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Capsim Chester Team



Published in Business
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  • Hi Jennifer,

    Would you be able to share your capstone experiences? any strategic advice?
    Thank you.
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  • Introduce ourselves
  • Today our presentation will briefly go over the simulation, what our business strategy was, give you an overview about our products, talk about how we did based on finances, what some of our trials and tribulations were, and conclude with what we learned.-Each team will have 20 minutes to present with Q&A after- PPT (15 - 20 slides)- Design: professional slides (send eric slides to look at prior), simple backgrounds, minimal animation, bullet-points- Content: 3 sections
  • So we were all given the task to manage a sensor company. We were in charge of four business functions: R&D, marketing, production, and finance. Selling our products required us to make decisions in all four functions. There were 5 segmented markets: low end which sells on price, traditional which sells on ?, high end, etc, etc. In the beginning we had 3 rounds of practice and that’s where most of our current strategy for the simulation comes in. We learned that is important to oversee all functions together because they all need to work together to make a successful product. We learned that we had to be aggressive with our decisions. We also learned that external influences both from the customer’s demands and the competitors impacted how we made our decisions. It was better to be proactive to these environments than reactive.
  • Talk about the products and the strategy behind all of the products. What we tried to do when making those decisions. And then talk about how we accomplished our firm’s strategy by comparing the industry average’s market share for each product to our market share and how we were better for High, Performance, and Size.
  • So this is how we did. We did really well.
  • Talk about some of the improves we made. Go through the graph and highlight our changing stock prices.
  • Talk about some of the things that hurt our performance: high inventory left over (bad forecasting), how we didn’t budget for promotions/sales, what our r&d costs were like.
  • So after all of the simulations, capsim taught us these things. We learned that communication between our team members was crucial to making the right decision. It really helped when we all met and made joint decisions on how to proceed in each round rather than doing things individually. We also learned that coordination between various business units was important for our business to function. Marketing, R&D, finances, and production all worked together and all of the decisions made in one function impacted another function. Because of the exposure to all of these units, we also learned the different perspectives of these subjects. We’re all marketing majors but we learned about more about disciplines like supply chain and accounting. We learned about how a company needs to be aware of both external and internal influences. Our decisions were impacted by the consumer and changes from competitors, and we wanted to make the best decisions to benefit our shareholders. And lastly, we learned to think strategically. We had to be able to forecast product decisions and learned about long-term planning.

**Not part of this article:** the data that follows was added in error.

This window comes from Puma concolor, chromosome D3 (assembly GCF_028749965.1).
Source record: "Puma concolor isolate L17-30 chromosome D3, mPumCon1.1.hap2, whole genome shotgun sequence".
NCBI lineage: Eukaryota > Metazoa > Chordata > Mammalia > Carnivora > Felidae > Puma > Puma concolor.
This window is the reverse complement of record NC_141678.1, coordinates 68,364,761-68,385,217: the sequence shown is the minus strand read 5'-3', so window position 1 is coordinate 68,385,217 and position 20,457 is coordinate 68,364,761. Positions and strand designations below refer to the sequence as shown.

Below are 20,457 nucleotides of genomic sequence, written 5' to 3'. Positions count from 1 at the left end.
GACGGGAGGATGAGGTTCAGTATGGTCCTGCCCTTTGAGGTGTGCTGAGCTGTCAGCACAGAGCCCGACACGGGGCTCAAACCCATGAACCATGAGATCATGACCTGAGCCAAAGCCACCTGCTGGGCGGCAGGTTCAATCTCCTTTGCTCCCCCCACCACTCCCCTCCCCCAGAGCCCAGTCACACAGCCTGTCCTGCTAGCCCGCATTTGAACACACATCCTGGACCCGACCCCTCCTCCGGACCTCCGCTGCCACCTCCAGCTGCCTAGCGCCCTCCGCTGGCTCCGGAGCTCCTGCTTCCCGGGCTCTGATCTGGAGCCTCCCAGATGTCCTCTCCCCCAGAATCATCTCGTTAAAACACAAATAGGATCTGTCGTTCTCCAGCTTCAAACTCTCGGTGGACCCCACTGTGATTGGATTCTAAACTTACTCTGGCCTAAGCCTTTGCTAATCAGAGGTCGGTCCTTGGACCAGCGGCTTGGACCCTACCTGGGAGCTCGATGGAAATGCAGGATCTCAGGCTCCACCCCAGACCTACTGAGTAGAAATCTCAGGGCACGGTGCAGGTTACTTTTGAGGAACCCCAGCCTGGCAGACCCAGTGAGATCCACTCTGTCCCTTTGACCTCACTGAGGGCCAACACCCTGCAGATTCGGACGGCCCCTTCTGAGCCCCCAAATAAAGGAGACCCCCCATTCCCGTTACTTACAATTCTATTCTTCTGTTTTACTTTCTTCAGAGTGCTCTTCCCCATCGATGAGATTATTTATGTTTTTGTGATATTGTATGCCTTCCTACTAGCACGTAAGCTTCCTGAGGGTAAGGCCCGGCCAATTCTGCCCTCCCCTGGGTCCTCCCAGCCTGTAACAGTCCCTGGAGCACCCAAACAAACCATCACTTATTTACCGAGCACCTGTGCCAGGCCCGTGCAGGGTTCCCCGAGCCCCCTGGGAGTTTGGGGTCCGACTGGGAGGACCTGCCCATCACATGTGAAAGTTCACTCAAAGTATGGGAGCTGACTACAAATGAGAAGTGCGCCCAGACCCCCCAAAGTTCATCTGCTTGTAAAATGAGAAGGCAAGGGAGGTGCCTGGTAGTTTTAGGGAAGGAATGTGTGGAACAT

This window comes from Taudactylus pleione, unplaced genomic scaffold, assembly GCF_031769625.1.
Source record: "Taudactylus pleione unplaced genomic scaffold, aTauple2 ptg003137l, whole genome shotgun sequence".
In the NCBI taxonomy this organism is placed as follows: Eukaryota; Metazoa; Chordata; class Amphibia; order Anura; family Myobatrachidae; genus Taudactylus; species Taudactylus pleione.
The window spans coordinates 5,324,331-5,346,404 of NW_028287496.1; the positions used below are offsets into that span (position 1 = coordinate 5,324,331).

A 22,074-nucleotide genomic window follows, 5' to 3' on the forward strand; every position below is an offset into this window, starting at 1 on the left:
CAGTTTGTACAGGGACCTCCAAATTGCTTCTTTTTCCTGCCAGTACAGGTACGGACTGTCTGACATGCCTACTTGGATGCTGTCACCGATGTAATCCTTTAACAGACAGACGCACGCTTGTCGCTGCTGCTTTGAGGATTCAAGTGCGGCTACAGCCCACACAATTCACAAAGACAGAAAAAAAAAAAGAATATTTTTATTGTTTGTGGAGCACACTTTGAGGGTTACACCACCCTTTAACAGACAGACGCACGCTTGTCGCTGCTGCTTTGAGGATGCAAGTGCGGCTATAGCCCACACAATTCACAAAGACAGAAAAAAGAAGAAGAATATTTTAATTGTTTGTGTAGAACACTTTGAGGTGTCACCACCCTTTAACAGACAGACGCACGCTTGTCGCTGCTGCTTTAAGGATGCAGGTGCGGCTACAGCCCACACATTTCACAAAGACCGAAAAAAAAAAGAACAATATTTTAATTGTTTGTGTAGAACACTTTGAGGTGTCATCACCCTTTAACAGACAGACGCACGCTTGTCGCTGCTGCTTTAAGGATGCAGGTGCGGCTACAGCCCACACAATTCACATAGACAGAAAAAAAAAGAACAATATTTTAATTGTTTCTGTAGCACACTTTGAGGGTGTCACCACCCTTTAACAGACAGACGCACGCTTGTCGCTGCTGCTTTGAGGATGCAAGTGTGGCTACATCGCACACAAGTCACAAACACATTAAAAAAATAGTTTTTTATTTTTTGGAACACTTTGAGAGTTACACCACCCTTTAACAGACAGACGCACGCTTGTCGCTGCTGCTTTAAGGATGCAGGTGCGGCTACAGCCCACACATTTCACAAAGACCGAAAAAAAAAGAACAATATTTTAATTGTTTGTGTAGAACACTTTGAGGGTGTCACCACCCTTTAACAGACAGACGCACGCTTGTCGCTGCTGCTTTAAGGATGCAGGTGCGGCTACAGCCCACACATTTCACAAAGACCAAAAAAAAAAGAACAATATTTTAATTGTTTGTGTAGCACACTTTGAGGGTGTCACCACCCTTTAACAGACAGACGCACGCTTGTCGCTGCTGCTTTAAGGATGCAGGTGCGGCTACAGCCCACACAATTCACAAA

• 1. CHESTER,
    Sensor Company
    Cameron Fuller, Christina Kurow, Carmen Leung, Jennifer Noinaj, Miranda Rodriguez, Adam Swiatek, Jonathan Wong
    BA420 | April 26, 2010
  • 2. Agenda
    1. Simulation Overview
    2. Business Strategy
    3. Product Information
    4. Financial Performance
    5. Trials and Tribulations
    6. Conclusions
  • 3. Introduction
    Sensor company: Research & Development, Marketing, Production and Finance
    Segmented markets: Low End, Traditional, High End, Performance and Size
    3 practice rounds
    Business functions intertwine with one another closely
    Aggressive strategy
    Consumer demand & competition: proactive vs reactive
  • 4. Business Strategy
    Our Positioning
    Technology leader
    Tech savvy consumers: innovative & first-movers
    Targeted Segmentation
    High technology niche differentiator
    High End
    Premium pricing
    Technologically superior products
    Minimizing size, maximizing performance
  • 5. Product Perceptual Map
    Low End
    High End
  • 6. Products
    Cake (traditional)
    Less emphasis
    Cedar (low)
    No big changes
    Cid (traditional)
    Phased out high end
    Coat (performance)
    Max perf criteria
    Cure (size)
    Max size criteria
    Cat (high)
    Newly introduced
  • 7. Performance Snapshot
  • 8. Stock Price
  • 9. Financial Impact
  • 10. Successful Decisions
    R&D decisions within the customer’s ideal criteria range
    Constant comparisons to competitors
    Added Cat into high end
    Portfolio diversification
    Investment in automation
  • 11. Unsuccessful Decisions
    Skimping out on advertising
    Wrong sales team adjustments
    Emergency loans
    Inconsistent investment in capacity
    Forecasting was poor – leftover inventory
    Product going outside perceptual map
    Trial & error
  • 12. Lessons Learned
    Communication within the team for decisions
    Coordination between the various business units
    Different perspectives on multiple disciplines
    Awareness of both the competitors and the stakeholders
    Strategic thinking
  • 13. Questions?